I finally had great success with my caputo flour this week.  Last night I made 6 pies for guests.  The dough I made earlier this week (large batch by hand) produced my best crust yet.  The crust was light and airy and had an unbelievable taste.   Unfortunately my pictures of a cross section were blurry - only the pictures of the pies came out - but they certainly had that great airy quality.

I wish I could narrow down the reason for my success to one thing but I learn so much from this forum and use the multiple tid-bits of knowledge in my dough making that I can't be sure (yet) why I had such success.

I probably won't go back and try to determine the one real reason I was successful, but I can say that it had to do with one of a couple of things (most likely in this order)
- large dough amount - since I made 8 pounds of dough I was able to get the mass effect.  I really don't think the small batches work well.   Maybe that's why so many people like me don't have great results with the KA mixer; since you can only make small batches.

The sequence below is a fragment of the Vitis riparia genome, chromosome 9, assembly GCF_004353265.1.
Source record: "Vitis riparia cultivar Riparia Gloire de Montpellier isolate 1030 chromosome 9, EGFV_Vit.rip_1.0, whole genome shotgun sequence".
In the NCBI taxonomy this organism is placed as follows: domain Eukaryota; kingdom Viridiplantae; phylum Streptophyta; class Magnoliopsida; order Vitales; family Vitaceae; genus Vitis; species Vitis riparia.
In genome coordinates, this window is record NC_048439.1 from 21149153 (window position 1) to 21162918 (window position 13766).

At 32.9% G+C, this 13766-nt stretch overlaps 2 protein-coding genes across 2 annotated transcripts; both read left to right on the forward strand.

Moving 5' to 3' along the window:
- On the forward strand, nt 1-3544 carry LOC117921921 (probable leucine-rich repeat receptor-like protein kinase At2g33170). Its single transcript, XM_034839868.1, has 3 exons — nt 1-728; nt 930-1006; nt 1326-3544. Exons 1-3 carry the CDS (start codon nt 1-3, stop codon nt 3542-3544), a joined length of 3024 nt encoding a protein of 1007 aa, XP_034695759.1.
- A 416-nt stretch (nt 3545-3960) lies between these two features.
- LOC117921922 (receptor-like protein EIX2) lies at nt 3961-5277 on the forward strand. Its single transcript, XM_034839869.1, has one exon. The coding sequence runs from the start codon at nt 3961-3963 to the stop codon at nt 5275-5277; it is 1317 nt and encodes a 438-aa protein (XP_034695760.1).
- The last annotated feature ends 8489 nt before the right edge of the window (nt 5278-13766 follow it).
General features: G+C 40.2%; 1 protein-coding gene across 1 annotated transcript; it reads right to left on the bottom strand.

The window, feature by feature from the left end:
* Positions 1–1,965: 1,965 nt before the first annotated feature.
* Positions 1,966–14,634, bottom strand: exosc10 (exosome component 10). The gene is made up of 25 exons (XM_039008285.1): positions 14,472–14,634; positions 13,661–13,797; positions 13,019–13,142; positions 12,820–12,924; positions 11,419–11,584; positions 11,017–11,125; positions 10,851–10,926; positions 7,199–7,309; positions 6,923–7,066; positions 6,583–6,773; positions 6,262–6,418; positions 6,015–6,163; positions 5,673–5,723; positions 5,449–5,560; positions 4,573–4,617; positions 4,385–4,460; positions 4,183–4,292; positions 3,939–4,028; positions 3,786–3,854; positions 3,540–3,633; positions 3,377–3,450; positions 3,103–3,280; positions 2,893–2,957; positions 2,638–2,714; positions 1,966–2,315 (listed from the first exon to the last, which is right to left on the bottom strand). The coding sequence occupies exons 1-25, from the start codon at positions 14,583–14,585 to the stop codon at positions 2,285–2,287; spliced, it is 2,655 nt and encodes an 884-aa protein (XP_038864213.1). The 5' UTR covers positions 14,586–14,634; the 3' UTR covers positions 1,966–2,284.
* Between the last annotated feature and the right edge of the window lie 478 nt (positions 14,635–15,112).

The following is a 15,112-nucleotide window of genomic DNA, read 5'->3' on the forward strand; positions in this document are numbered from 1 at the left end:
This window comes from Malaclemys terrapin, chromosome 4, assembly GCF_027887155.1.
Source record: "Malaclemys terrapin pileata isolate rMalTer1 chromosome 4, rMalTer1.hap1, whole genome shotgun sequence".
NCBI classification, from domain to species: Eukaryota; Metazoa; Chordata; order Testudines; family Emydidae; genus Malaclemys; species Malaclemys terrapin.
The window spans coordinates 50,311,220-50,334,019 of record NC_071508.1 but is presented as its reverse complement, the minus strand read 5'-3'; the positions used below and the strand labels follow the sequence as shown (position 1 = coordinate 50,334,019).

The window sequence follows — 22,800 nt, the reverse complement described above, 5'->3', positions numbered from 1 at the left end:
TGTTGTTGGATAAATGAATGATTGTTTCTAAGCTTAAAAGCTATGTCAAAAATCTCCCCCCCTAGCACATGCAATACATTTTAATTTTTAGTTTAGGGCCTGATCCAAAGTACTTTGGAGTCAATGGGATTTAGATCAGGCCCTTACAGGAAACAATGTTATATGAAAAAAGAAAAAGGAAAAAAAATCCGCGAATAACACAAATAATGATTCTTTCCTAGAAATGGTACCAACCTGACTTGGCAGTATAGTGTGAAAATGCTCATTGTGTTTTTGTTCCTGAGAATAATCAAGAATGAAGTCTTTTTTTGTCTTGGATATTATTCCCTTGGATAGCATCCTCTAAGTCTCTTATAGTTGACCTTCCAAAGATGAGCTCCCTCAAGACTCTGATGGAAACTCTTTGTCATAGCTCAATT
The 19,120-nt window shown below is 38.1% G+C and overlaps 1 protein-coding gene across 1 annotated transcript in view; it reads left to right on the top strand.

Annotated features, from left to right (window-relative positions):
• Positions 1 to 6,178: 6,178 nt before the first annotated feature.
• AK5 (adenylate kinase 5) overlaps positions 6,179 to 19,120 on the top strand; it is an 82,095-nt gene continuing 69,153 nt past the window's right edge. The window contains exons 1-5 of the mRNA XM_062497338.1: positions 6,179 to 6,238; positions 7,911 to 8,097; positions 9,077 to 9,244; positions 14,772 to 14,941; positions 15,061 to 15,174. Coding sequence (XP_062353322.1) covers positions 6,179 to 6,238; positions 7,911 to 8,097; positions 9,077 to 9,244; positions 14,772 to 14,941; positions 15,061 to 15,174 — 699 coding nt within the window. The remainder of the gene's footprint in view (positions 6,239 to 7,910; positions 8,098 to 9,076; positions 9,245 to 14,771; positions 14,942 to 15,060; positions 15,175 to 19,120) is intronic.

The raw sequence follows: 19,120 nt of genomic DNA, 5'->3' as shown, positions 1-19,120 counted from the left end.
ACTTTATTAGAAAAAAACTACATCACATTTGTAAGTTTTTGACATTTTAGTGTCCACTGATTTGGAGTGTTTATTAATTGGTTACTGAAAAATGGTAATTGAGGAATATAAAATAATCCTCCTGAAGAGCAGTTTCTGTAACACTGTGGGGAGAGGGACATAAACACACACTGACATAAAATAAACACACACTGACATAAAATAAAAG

- high hydration (although I always thought I was using a high hydration I realized that I was still using an extra amount of flour near the end of my process when I get to my short hand kneading phase (after KA mixing phase).  Since my batches were small the extra amount translated to a larger percentage of the overall flour - in other words 65% becomes 60% pretty quickly.  This time I was fully hand kneading and was careful not to add in extra flour.
- more rest periods
- less kneading (let the yeast do its job)

Here are a few pictures from last night.  My first Marinara as well.  We also had my homemade Chocolate Gelato to top off the night.





« Last Edit: November 12, 2006, 09:28:11 AM by Arthur »

Offline widespreadpizza

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Re: First try with Caputo - looking for an airy result
« Reply #86 on: November 12, 2006, 01:58:34 PM »
nice work there Arthur! 

hey I am looking at at the earthstone 90 oven right now.  Whike Im here may I ask why you  went with the forno bravo over the earthstone?  just got a price list from them and they seem to be more do-able for me.  just wondering -marc

Offline Arthur

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Re: First try with Caputo - looking for an airy result
« Reply #87 on: November 12, 2006, 08:17:38 PM »
Marc,